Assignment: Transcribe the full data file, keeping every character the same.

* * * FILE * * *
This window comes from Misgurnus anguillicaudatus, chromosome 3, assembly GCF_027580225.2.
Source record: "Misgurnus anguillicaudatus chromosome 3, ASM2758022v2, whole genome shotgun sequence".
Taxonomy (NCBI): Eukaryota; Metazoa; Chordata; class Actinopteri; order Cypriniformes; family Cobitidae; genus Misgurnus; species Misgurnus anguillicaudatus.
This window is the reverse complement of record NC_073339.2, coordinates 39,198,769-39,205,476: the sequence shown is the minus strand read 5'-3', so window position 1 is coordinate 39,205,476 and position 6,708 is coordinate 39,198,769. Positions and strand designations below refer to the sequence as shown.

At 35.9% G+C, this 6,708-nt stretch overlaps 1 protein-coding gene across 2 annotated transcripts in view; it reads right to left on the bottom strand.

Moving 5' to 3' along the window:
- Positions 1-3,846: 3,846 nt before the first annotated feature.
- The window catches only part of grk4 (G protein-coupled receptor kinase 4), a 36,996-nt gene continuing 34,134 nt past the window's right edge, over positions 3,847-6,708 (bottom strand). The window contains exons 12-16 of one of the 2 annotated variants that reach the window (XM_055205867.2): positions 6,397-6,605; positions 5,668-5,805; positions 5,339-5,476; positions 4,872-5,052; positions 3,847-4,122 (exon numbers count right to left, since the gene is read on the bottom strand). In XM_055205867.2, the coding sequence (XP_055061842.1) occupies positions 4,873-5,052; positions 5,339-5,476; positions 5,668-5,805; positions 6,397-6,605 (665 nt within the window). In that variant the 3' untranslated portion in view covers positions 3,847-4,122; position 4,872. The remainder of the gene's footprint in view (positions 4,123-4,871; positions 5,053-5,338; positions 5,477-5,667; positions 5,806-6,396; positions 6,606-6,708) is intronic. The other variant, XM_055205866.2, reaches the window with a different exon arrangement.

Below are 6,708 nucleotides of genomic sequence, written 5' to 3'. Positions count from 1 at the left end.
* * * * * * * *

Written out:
This window comes from Misgurnus anguillicaudatus, chromosome 3, assembly GCF_027580225.2.
Source record: "Misgurnus anguillicaudatus chromosome 3, ASM2758022v2, whole genome shotgun sequence".
Taxonomy (NCBI): Eukaryota; Metazoa; Chordata; class Actinopteri; order Cypriniformes; family Cobitidae; genus Misgurnus; species Misgurnus anguillicaudatus.
This window is the reverse complement of record NC_073339.2, coordinates 39,198,769-39,205,476: the sequence shown is the minus strand read 5'-3', so window position 1 is coordinate 39,205,476 and position 6,708 is coordinate 39,198,769. Positions and strand designations below refer to the sequence as shown.

At 35.9% G+C, this 6,708-nt stretch overlaps 1 protein-coding gene across 2 annotated transcripts in view; it reads right to left on the bottom strand.

Moving 5' to 3' along the window:
- Positions 1-3,846: 3,846 nt before the first annotated feature.
- The window catches only part of grk4 (G protein-coupled receptor kinase 4), a 36,996-nt gene continuing 34,134 nt past the window's right edge, over positions 3,847-6,708 (bottom strand). The window contains exons 12-16 of one of the 2 annotated variants that reach the window (XM_055205867.2): positions 6,397-6,605; positions 5,668-5,805; positions 5,339-5,476; positions 4,872-5,052; positions 3,847-4,122 (exon numbers count right to left, since the gene is read on the bottom strand). In XM_055205867.2, the coding sequence (XP_055061842.1) occupies positions 4,873-5,052; positions 5,339-5,476; positions 5,668-5,805; positions 6,397-6,605 (665 nt within the window). In that variant the 3' untranslated portion in view covers positions 3,847-4,122; position 4,872. The remainder of the gene's footprint in view (positions 4,123-4,871; positions 5,053-5,338; positions 5,477-5,667; positions 5,806-6,396; positions 6,606-6,708) is intronic. The other variant, XM_055205866.2, reaches the window with a different exon arrangement.

Below are 6,708 nucleotides of genomic sequence, written 5' to 3'. Positions count from 1 at the left end.